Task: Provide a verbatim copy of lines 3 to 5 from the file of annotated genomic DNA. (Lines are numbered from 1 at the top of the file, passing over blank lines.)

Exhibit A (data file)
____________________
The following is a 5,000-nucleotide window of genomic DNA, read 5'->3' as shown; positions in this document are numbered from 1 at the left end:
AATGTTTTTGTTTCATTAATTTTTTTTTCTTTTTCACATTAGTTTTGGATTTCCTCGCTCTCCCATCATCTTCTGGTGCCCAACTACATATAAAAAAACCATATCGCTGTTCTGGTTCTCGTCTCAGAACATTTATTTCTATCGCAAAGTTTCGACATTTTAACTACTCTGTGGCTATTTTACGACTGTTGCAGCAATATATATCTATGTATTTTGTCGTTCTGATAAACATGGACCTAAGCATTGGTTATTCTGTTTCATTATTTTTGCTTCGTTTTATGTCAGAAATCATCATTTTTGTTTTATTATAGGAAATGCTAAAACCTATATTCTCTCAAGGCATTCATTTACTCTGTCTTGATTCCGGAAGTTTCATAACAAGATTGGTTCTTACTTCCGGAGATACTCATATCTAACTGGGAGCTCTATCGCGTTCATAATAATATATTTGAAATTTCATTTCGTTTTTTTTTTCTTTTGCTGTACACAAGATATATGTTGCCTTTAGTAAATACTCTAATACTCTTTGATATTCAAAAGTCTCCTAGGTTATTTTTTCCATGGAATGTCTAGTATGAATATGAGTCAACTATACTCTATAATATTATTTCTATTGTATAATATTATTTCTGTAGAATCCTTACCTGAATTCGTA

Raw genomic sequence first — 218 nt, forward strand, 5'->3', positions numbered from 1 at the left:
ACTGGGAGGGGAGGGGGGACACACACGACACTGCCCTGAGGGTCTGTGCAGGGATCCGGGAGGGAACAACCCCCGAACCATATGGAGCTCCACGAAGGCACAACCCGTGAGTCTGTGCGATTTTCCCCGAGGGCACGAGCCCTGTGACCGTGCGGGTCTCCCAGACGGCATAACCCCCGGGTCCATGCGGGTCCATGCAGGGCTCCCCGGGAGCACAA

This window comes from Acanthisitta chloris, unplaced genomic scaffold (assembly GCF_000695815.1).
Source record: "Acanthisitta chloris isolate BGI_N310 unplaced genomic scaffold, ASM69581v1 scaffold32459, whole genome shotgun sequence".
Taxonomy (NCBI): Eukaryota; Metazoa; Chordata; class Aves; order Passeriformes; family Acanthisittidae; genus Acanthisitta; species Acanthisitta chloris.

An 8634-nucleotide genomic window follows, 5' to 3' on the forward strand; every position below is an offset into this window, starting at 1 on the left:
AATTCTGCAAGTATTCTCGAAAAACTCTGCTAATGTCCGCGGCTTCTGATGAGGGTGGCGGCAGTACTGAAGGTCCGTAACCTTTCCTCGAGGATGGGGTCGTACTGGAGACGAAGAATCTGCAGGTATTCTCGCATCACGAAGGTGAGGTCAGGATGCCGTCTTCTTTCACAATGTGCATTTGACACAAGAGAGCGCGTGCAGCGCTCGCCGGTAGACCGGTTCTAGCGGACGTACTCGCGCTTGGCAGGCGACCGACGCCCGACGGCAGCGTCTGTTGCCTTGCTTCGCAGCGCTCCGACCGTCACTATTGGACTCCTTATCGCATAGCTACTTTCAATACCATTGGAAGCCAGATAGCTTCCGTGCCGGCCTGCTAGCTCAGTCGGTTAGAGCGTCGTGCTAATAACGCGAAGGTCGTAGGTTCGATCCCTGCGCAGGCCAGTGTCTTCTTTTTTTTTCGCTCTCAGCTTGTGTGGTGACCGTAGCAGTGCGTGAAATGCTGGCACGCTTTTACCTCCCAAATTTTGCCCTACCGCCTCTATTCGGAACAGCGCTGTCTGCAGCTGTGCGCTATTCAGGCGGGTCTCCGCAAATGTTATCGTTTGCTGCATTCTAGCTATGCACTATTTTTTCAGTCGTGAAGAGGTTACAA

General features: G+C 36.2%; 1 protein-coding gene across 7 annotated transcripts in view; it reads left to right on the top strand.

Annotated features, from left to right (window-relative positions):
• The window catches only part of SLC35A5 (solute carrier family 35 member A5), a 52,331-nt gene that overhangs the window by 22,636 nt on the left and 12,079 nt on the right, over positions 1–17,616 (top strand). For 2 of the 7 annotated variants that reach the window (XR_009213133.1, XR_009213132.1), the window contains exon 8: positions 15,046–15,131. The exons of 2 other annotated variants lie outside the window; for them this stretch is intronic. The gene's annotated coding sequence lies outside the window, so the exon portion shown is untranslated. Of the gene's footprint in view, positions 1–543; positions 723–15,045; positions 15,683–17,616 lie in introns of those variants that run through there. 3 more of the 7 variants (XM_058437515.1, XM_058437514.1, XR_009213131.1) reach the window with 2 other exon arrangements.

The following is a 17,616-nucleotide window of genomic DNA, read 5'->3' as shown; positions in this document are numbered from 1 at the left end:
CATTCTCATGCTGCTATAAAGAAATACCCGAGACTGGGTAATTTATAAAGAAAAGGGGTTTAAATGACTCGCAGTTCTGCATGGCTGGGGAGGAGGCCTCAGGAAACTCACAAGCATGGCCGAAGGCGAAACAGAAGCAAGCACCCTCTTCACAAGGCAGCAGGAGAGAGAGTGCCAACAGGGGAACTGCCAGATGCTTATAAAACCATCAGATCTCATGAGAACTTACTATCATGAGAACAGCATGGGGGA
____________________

Raw genomic sequence first — 218 nt, forward strand, 5'->3', positions numbered from 1 at the left:
ACTGGGAGGGGAGGGGGGACACACACGACACTGCCCTGAGGGTCTGTGCAGGGATCCGGGAGGGAACAACCCCCGAACCATATGGAGCTCCACGAAGGCACAACCCGTGAGTCTGTGCGATTTTCCCCGAGGGCACGAGCCCTGTGACCGTGCGGGTCTCCCAGACGGCATAACCCCCGGGTCCATGCGGGTCCATGCAGGGCTCCCCGGGAGCACAA

This window comes from Acanthisitta chloris, unplaced genomic scaffold (assembly GCF_000695815.1).